SETH SUWALAL CHHOGALAL Vs. COMMISSIONER OF INCOME TAX U P AND C P
LAWS(IT)-1948-4-1
INCOME TAX APPELLATE TRIBUNAL
Decided on April 09,1948

Appellant
VERSUS
Respondents

JUDGEMENT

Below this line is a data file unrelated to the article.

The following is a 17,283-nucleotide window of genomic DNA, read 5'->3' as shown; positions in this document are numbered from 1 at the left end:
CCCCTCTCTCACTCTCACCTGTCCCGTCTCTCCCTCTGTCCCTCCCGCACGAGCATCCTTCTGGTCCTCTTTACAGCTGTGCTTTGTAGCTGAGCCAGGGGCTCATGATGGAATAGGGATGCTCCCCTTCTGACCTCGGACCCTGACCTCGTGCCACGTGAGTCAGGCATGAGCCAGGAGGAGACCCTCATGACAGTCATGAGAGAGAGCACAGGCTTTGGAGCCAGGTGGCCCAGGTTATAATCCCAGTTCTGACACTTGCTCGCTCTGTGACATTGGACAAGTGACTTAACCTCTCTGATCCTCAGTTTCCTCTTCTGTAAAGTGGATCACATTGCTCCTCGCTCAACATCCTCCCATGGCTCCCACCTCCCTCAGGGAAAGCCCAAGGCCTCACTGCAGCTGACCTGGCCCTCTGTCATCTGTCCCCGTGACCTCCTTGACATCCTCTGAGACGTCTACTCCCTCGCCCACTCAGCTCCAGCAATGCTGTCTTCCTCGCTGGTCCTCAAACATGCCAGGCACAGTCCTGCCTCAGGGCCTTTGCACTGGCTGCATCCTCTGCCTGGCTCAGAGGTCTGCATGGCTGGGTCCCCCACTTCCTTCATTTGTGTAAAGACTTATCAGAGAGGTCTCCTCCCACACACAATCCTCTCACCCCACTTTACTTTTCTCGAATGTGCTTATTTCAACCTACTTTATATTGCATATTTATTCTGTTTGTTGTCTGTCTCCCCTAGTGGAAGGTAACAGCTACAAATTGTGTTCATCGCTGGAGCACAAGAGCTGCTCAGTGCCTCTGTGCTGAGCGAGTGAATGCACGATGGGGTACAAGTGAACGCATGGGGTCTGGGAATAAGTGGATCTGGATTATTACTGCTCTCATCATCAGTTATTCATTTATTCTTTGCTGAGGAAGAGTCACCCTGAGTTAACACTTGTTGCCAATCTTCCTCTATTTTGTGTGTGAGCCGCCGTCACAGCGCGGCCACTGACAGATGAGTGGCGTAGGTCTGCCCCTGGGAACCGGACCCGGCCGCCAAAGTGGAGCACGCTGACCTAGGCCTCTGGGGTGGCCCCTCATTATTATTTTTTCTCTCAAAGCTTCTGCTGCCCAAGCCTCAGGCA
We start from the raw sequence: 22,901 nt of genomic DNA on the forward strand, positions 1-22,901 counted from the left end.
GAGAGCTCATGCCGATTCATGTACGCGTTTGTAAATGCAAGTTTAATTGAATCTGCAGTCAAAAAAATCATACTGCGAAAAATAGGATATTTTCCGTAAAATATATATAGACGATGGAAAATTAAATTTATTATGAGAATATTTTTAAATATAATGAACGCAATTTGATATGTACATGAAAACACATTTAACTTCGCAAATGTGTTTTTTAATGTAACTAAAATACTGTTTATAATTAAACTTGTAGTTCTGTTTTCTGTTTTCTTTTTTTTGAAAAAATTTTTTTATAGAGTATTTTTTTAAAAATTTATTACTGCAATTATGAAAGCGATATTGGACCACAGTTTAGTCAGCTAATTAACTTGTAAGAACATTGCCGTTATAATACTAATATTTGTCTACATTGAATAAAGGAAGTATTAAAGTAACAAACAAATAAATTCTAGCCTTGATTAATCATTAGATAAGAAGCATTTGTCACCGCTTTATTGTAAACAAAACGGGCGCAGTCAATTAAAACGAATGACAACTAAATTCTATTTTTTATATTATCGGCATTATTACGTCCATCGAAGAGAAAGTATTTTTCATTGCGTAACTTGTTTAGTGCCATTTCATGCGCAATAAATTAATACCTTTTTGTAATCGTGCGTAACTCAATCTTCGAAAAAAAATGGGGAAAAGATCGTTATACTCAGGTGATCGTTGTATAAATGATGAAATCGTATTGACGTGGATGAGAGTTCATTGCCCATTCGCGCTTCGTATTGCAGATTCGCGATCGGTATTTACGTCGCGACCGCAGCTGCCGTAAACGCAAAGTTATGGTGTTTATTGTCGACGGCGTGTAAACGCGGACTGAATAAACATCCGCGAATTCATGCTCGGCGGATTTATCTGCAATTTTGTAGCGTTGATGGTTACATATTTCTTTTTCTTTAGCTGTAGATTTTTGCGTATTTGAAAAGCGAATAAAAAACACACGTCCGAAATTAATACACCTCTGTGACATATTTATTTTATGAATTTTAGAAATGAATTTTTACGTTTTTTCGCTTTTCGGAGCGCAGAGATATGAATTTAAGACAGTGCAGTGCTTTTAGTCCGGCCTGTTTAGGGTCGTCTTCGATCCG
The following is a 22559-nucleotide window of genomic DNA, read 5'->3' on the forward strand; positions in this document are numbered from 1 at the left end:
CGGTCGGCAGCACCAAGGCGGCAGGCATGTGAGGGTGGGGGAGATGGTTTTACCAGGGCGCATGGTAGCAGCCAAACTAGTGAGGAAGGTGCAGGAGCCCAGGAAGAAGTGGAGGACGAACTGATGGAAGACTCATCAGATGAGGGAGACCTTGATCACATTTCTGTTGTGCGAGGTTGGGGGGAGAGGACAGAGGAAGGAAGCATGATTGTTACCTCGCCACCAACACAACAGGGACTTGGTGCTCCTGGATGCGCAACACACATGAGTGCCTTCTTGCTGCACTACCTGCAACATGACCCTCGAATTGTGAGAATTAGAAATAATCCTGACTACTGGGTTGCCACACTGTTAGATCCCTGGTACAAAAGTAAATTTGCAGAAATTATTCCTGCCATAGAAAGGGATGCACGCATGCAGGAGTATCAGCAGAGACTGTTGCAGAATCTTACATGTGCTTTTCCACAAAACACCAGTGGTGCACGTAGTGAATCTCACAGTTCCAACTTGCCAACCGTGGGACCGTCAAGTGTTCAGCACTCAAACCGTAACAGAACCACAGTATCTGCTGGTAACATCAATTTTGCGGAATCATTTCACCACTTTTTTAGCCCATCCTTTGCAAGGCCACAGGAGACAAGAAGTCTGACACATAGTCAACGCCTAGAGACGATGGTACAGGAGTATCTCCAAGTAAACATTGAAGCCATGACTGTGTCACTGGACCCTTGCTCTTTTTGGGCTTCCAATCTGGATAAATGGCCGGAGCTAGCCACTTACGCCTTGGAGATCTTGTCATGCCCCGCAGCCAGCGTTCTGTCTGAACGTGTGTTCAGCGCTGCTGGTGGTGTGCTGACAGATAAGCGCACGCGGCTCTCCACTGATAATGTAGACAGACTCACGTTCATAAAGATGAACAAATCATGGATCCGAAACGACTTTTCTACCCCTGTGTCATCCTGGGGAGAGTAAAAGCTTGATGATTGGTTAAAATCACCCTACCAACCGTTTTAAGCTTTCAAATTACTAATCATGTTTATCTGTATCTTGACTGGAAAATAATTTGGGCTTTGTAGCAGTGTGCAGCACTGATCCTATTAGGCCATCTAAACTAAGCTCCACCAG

SHEODE, J. - This is reference made by the Income-tax Appellate Tribunal, Bombay, under Section 66(1) of the Indian Income-tax Act, (xi OF 1922) at the instance of the assessee, Seth Suwalal Chhogalal of Pulgaon. - (1.) THE question referred to us is :- "Whether there was any material before the Tribunal for the finding that Suwalal Bansilal at Gondia was not a genuine firm." THE material facts which are relevant for the purpose of this reference are these. THE assessee was the manager of a joint Hindu family consisting of himself and his eldest son Nemichand by his first wife, and two sons, Bansilal and Ramesh by his second wife. THE family owned a cloth shop and a grain shop at Gondia and also a cloth shop at Phulgaon. Nemichand lived at Gondia and managed the cloth shop and grain shop there. THE assessee and his other two sons lived at Phulgaon and managed the cloth shop there. THEre was a disruption of the joint family and Nemichand alone separated from the family, taking among other properties, the cloth shop at Gondia. THE deed of partition in this connection is dated January 23, 1941. While Nemichand managed the two family concerns at Gondia he was assisted in the conduct of the business by an employee by name Mohanlal. THE assessees case is that after Nemichands separation he found it difficult to manage the grain shop at Gondia as he was living with his family at Phulgaon and hence he admitted Mohanlal as a partner in the grain shop with effect from the October 31, 1940, as evidenced by the registered instrument of partnership dated February 5, 1941. It was therefore contendeds by the assessee on the footing of this instrutment that the grain shop at Gondia was no longer a family concern but that of a firm consisting of himself and Mohanlal and consequently the grain shop income should be excluded from his assessment and should be assessed separately as the income of the firm. THE Income-tax Officer, the Appellate Assistant Commissioner and also the Appellate Tribunal held that the alleged firm was not a genuine firm and it was at the instance of the assessee that this reference came before us. THEre is ample positive evidence on record in support of the constitution of the firm. THEre is a registered instrument of partnership, as mentioned above, which embodies the shares of the two partners and the terms of the partnership. THE agreement to share profits and losses of the business has been satisfactorily proved by the entires in the account books regularly maintained by the assessee. In the year 1940-41 the partnership made a profit of Rs. 4,138-9-3, out of which Rs. 2,327-15-3 were credited to Suwalal in proportion to his 9 annas share and Rs. 1,810-10-0 were credited to Mohanlal in his personal account in accordance with his 7 annas share at the end of the accounting year in Diwali (i.e., October 20, 1942). In the year 1941-42 the firm made a profit of Rs. 7,492-0-3 out of which Rs. 4,214-4-3 were credited to the share of Suwalal and Rs. 3,277-12-0 were credited to the share of Mohanlal both in the batao khata as well as in his personal khata (i.e., on November 8, 1942). In the year 1942-43 the total profit amounted to Rs. 8,092-8-6 out of which Rs. 4,552-0-3 were credited to the share of Suwalal and Rs. 3,540-8-3 to the share of Mohanlal both in the batao khata as well as in his personal khata. We find that in the year 1940-41 the balance to the credit of Mohanlal on October 31, 1940, was Rs. 5,349-9-3 and that he had withdrawn from time to time the total amount of Rs. 1,700-13-6. In the year 1941-42, the balance to his credit was Rs. 5,751-0-3 and the total amount of withdrawals was Rs. 23,649-8-0. In the year 1943-43 the balance to his credit was Rs. 6,750-9-9 and the total amount of withdrawals was Rs. 1,854-2-3. In view of this clear state of accounts it is obviously wrong to say that Mohanlals share of profits was Rs. 2,100 and that it was almost equal to his salary of Rs. 1,800 per year as an employee of the assessee. It is also incorrect to say that Mohanlal did not draw any moneys from the firm during the year of account. THE fact that almost the whole of the finance was supplied by the assesee and that Mohanlal contributed only Rs. 3,300 is absolutely immaterial. Even if Mohanlal has not contributed a farthing, he could have been admited as a partner contributing labour. THE fact that no notice of partership was given to any of the constituents of the shop is equally irrelevant. THE only ground that seems to be mainly relised upon by the Income-tax authorities and the Appellate Tribunal and that was also strenuously pressed by Mr. V. R. Sen is that a separate capital account of the firm was not opened and Rs. 3,300 were not debited to the personal khata of Mohanlal for being transferred to that account. It was on this ground that it was held that the partnership of Suwalal and Mohanlal was not a genuine firm. In the first place it should be borne in mind that mere omission to open capital account has per se no positive evidentiary value. It is a circumstance of some negative value which may affect the balance of probabilities in favour of the constitution of the firm provided there was some positive evidence on record to disprove the genuineness of the firm. It is clear from the account books (which have not been discredited by the Income-tax authorities) that in the year 1940-41, when the partnership came into existence the amount lying in the shop to the credit of Mohanlal in his personal Khata was Rs. 5,349-9-8 and in the year 1942-42, it was Rs. 5,751-0-3 and in the year 1942-43 it was Rs. 6,750-9-9 and in spite of several withdrawals each year, the balance to his credit in each year always remained far in excess of his capital contribution of Rs. 3,300 and the said balance was held in his personal account against any losses that the firm might incur. It was merely a fortunate circumstance that the firm, all along in the material years, made a large profit every year and hence the question of sharing loses by the two partners never arose. It was merely a fortunate circumstance that the firm, all along in the material years, made a large profit every year and hence the question of sharing losses by the two partners never arose. I do not think that the opening of capital account is an essential pre-requisite for the formation of a partnership, nor do I think that there is something so sacred and sacrosant about it that if the capital account is not opened, the constitution of the firm stands ipso facto condemned and discredited. I do not feel inclined to make a fetish of this omission to open a capital account, especially when we have ample substantive evidence of an unimpeachable character on record to prove the creation of the firm and its conduct of business with reference to the sharing of profit in accordance with the terms of the partnership deed dated February 5, 1941. It is certainly incredible to suppose that the assessee would deliberately falsify his account books and manipulate facetious entries therein with regard to the division of profits and with regard to the large balances to the credit of Mohanlal against his own pecuniary interests and thus arm his employee with an effective weapon of extortion and blackmail. THE assessee is a shrewd calculating businessman and is not likely to lay such a trap for himself with open eyes. In our opinion, in the face of such positive material on record, the conclusion is inevitable that the assessee and Mohanlal did constitute a firm on October 31, 1940. It has been helds in Bansi Ram v. Jagan Nath that where a person actually works in a partnership firm and shares in the profits and losses in a fixed proportion, a strong presumption is raised in favour of his being a partner and it lies upon him to "explain or get rid of" this presumption. In that case their Lordships of the Lahore High Court relied upon the following observations of Lord Justice Baggallay in Walker v. Hirsch "In most cases where there is an agreement with reference to particular business and the particular parties entering into it that they shall share the profits, and bear the losses, in certain proportions, of carrying on the business, with nothing to explain or get rid of those words, that would certainly be prima facie evidence of an intention to carry on business in partnership." In the case before us there is a registered deed of partnership which embodies the essential ingredients of partnership and further credible documentary evidence is forthcoming in the shape of the account books of the form regularly maintained, which proves that profits were actually shared by Suwalal and Mohanlal, in certain proportions, in accordance with the terms of the deed of partnership. In such circumstances, it is not merely a question of the discharge of the burden of proof. THErs is strong positive evidence on one side and not a little of evidence at all on which the Income-tax Appellate Tribunal could base its decision. [Vide Muthukaruppan v. Commissioner of Income-tax, Madras. It is futile to contend that mere omission to open a separate capital account constitutes any material for the finding that "Suwalal Bansilal" at Gondia was not a genuine firm. THE ruling in Hafiz Abdul Gaffoor v. Commissioner of Income-tax, C, p. and U. P., Lucknow, quoted by Mr. V. R. Sen is not at all applicable to the facts of the case before us, for the simple reason that there was evidence in the case on which the finding was based. I accordingly answer the question referred in the negative. POLLOCK, J. - I regret that I am unable to agree. THE question is whether there was a genuine partnership between the assessee and Mohanlal or whether the assessee merely tried to create the impression that there was a partnership in order to deceive the Income-tax authorities. It was, in my opinion, open to the assessee to enter into partnership, even if his sole motive was to reduce his assessment thereby, but the question is whether he really did so. That is a question of fact to be decided by the Income-tax authorities. Direct evidence in such a case will seldom be forthcoming, and the decision will ordinarily depend on the surrounding circumstances. THEre is not much evidence in this case, but I do not think that it can be said that there is no evidence at all. THE accounts give no indication that Mohanlal contributed anything towards the capital; he could of course become a partner without contributing anything, but the story was that he contributed Rs. 3,300. It is not clear that Mohanlals position would be substantially better under the alleged partnership than it would be as an employee drawing Rs. 1,800 per annum, as each partner would be entitled to claim interest on the capital he contributed, and I am unable to gather from the accounts whether this interest was credited to them. THE facts on which the Appellate Tribunal relies are set out in the reference, and this Court cannot interfere merely because it thinks that the finding is against the weight of the evidence. THEre was, in my opinion, some material before the Tribunal, and I would answer the question referred to us "Yes." As Pollock, J., and Sheode, J., differed, the question was referred to Bose, J., and the learned Judge delivered the following judgment on April 8, 1948. BOSE, J. - Pollock, J., and Sheode, J., have differed on a reference made under Section 66(1) of the Indian Income-tax Act. THE matter has accordingly been referred to me as the third Judge. THE question at bottom is whether there was sufficient material before the Income-tax authorities and the Income-tax Tribunal to justify them in reaching the conclusion that there was no genuine partnership in this case. THE actual question referred is :- "Whether there was any material before the Tribunal for the finding that Suwalal Bansilal at Gondia was not a genuine firm ?" THE basic facts have been set out in the judgment of Sheode, J., and are not disputed before me. Briefly they are as follows : One Suwalal Chhogalal had a son Nemichand, as well as two other sons by another wife. THEy formed a joint Hindu family and owned a cloth shop and a grain shop at Gondia and a cloth shop at Phulgaon. THEre partition in the family in which Nemichand separated while the others remained joint. Nemichand was allotteds the cloth shop at Gondia. Suwalal and the others got a grain shop at Gondia and a cloth shop at Phulgaon. We are concerned here with the grain shop at Gondia which fell to the share of Suwalal and his other sons. This partition was on January 23, 1941. While the family was joint the two shops at Gondia were managed by an employee of the family named Mohanlal. Shortly after the partition, namely on February 5, 1941, Suwalal and Mohanlal entered into what appears to be an agreement of partnership. I say this because the fact is disputed. THEre is no doubt that a partnership deed was drawn up and that all the other indicia on which a partnership normally rests are to be found present in the case. THE Income-tax authorities, however, contend that this was not a genuine partnership and that it was a sham transaction and that all the other materials placed before them indicating a partnership, such as account books etc., are merely a blind. Now it is admitted that in this case it was open to Suwalal and Mohanlal to enter into a partnership even though before that date there was between them the relationship of master and servant. It is also admitted that it was open to them to do this for the express purpose of enabling Suwalal to evade payment of a higher income-tax. It was conceded that it would be withing their interests to enter into such an agreement. But what the Income-tax authorities contend is that in point of fact it was not done. THEy state that although there appears to have been a partnership, in fact there was no partnership and the transaction was sham. Whether there was in point of fact a partnership or not is a question of fact, but whether there is material on record sufficient to sustain a finding of fact which is based on inferences from other proved facts is a question of law. I must not be understood to say that it is always a question of law whenever a conclusion of fact has to be inferred from other facts. That is not so. THE mere fact that a fact is proved by inferences from other facts, or as it is sometimes said by circumstantial evidence, does not necessarily turn the matter into a question of law. A fact is a fact irrespective of the evidence by which it is proved. THE only time a question of law can arise in such a case is when it is alleged that there is no material on which the conclusion can be based or no sufficient material. THE expression "no sufficient material" requires explanation. In my opinion, the law regarding proof of a fact is to be found in Section 3(2) of the Indian Evidence Act which states that :- "A fact is said to be proved when, after considering the matters before it, the Court either believes it to exist or considers its existence so probable that a prudent man ought, under the circumstances of the particular case, to act upon the supposition that it exists." It will be observed that if the Court believes it to exist, that concludes the matter provided of course there is evidence on which such a belief can be founded. If the Court had believed that there was a partnership in this case, that would have concluded the matter. If it does not believe it to exist, then it has to determine whether, in its opinion, its existence is so probable that "a prudent man ought, under the circumstances of the particular case, to act upon the supposition that it exists." Now the burden of proof here in the first instance was on the assessee. He undoubtedly had to prove the partnership. It is evident that the Income-tax authorities did not believe the partnership to exist; therefore, under this definition, they had to consider whether they considered its existence so probable that a prudent man ought, under circumstances of this case, to act upon the supposition that it exists. Now what is the evidence adduced of the partnership here ? First, we have the partnership deed. It is registered. Next, we have the accounts. THEy fulfills on the face of them all that one would normally expect in partnership cases unless one is dealing with a firm of chartered accountant in London and New York. Of course these accounts do not come up to their standard but for the ordinary petty businessman in this country these accounts undoubtedly are the type which one would find in many genuine partnership cases. Accordingly, it is abundantly evident that a prudent man ought, under the circumstances of this case, to act upon the supposition that the partnership exists, unless of course it can be said that the fact is disproved. But in that case the burden shifts to the other side. THE Income-tax Tribunal has quite rightly appreciated that fact and has throwns the burden of proof upon the Income-tax authorities. THE question referred is not whether there is sufficient material on which the existence of a partnership can be assumed but whether there is material on which it cans be found that there is no genuine firm. Now it may be difficult in given cases to draw a dividing line between what is purely a question of fact and what is a question of law in so far as the question is whether there is present in the case the necessary scintilla of evidence on which a given fact cans be based or a fact cans be said to be disproved. I use the expression "necessary scintilla of evidence" because, in my opinion, that embodies what is meant in Section 3(1) of the Indian Evidence Act. THE question in this case is whether, assuming the burden of proof is on the Income-tax authorities to prove that no genuine partnership exists, there is evidence which can be left to a jury to determine that fact. Now though it may be difficult in given cases to draw the line, nevertheless the law directs that a line must be drawn and their Lordships of the Privy Council have stated on several occasions that suspicion cannot take the place of proof. Accordingly, We have to see whether there are facts here from which an inference that this was not a genuine transaction but a sham one can be drawn. If this was not a genuine transaction, then clearly there was some motive or reason for entering into a sham one. THE only motive here which can be suggested is that the reason was to defraud the Income-tax department, a that is to say, although it was perfectly legitimate to evade income-tax in this way, nevertheless the parties were not prepared to share their profits and losses in the manner suggested but only pretended to do so. But that means that there was fraud, and what I have to see here is whether the material on which the Tribunal has acted cans justify an inference of fraud. THE grounds on which the Tribunal states that an inference of what in effect amounts to fraud can be drawn are these. THEy are set out in the order of reference. First, it is said that Mohanlal was an employee managing the grain business at Gondia and that his salary of Rs. 1,800 a year as an employee was almost equal to the share of profits of Rs. 2,100 which he received in the account year. That standing by itself is not a proper objection, it is not unusual for owners of a business to take an old and faithful employee into the business as a partner. Even if the share of profits which that partner is to receive is to be more or less equal to the salary which he would get, there will be nothing to prevent that, but in actuals fact we find here that Mohanlal was not being given his usual salary. THE sum credited to his share year by year is almost exactly equal to the share which he was to have received in the partnership, namely 7 annas. THE mere fact that it is a little more than his ordinary salary does not matter. In given years it might be much more. In others much less. Next it is stated that the whole of the finance was supplied by the assessee and only Rs. 3,300 was contributed by Mohanlal. THEre seems to be some misapprehension there. As far as I can gather from the partnership deed and no other evidence was placed before me, Mohanlal was to contribute nothing. What the deed says in paragraph 2 is this :- "Before the formation of this partnership the entire property of the shop was valued at Rs. 4,735, the amount due from others to the shop was Rs. 26,236-5-9 and the cash balance in hand on the Diwali day was Rs. 698-10-3. THE entire property was held to be of Rs. 31,672 which shall be considered to be the property of the shop style as Suwalal Bansilal." This sets out the total assets of this business before Mohanlal was taken as a partner. THE deed then goes on to provide :- "Suwalal Chhogalal... shall be the owner of Rs. 28,372 out of that and Mohanlal Narayandas shall be the owner of Rs. 3,300." On the face of it, it would appear that Mohanlal was to contribute nothing but was being given a certain amount out of the existing assets of the shop. THEre would be nothing unusual in an arrangement of that kind in a case where an employee is being taken into partnership. Next it is stated that Mohanlals capital contribution was not credited to any capital account in his name but was held in his personal account against any losses that the firm may incur. Now, as I have said, these books are not kept in the same way as the books of some large firms in London or New York would be kept. THEy are kept in a much simpler way, but it is abundantly evident from the partnership deed and from the account books that it will be possible to find out exactly how much each partner has to receive. In the circumstances, I agree with Sheode, J., that there is no need to open a capital account and enter in it Mohanlals capital contribution. THE deed sets out the matter with sufficient clarity. But, as a matter of fact, here again there seems to be some confusion. I find in the judgment of the Appellate Assistant Commissioner of Income-tax, towards the end of paragraph 3, the following sentence :- "THE transfer entries in books relating to the creation of capital account cannot be held as sufficient to prove the existence of a genuine firm." It would appear from this that there were some entries in the books relating to a capital account. However, the books are not before me and there is no other material on which I cans reach a sure conclusion, but, as I say, that fact is immaterial because it is clear from the accounts and from the partnership deed exactly how much Mohanlal has to receive. THE next reason given is that no notice of partnership was given to any of the shops constituents. Here again, I agree with Sheode, J., that is unnecessary and that it would be unusual in a petty concern of this kind. It would not much matter to the constituents of this firm whether Mohanlal was dealing with them as a partner or as an agent as heretofore. Next it is stated that Mohanlal did not draw any moneys from the firm during the year of account. That is not correct. THE accounts show that money was withdrawn every year. Sheode, J., has givens the details. I need not repeat them. Those are the grounds on which the Tribunal has reached its conclusion. Before me another grounds was urged. S and that seems to have been urged before Pollock and Sheode, JJ., also, that Mohanlal has not been given interest on the Rs. 3,300 which was assigned to him as his share in the capital under the deed of partnership. THE deed states that Mohanlal is to receive 8 annas per cent. per mensem on that sum. This point was not taken before any of the Income-tax authorities, nor was it taken before the Income-tax Tribunal. I agree that the extracts of accounts placed before me do not show that interest was given in so many words, but each year there is an item just before the total which is shown as Mohanlals share of profits and which, in my opinion, can be nothing but interest. I do not think it will be proper to take that into consideration at this stage. First, because it was not raised before, and secondly, because the accounts do not appear to justify that. It is possible that if the full accounts were before us, the matter would be cleared up. I have only extracts before me. In my opinion, these points which have been raised do not furnish the necessary scintilla of evidence on which a conclusion of fraud can be based. THEy may throw a certain amount of suspicion though even that is doubtful, but, in my opinion, these facts can certainly do no more than raise a certain element of suspicion. I am clear they are not enough for a finding of fraud, it has been repeatedly stressed in the Courts that fraud must be established by strong and cogent proof. Each of these facts standing by itself is explainable, and even when viewed as a whole, they do not, in my opinion, justify prudent man in considering that fraud is established, or, to put it in another way, that the partnership is disproved. As I have said before, the question which the Courts have to decide in a case of this type is whether there is sufficient material on which a prudent man ought, under the circumstances of the particular case, to act. Prudent men may draw this conclusion or that on certain facts but there are some facts on which no prudent man would be allowed in a Court of law to reach a particular conclusion. That, in my opinion, is the case here. I agree with Sheode, J., and answer the question referred in the negative, that is to say, I hold that the necessary scintilla of evidence required for a finding that there was no genuine firm is wanting in this case. Reference answered in the negative.;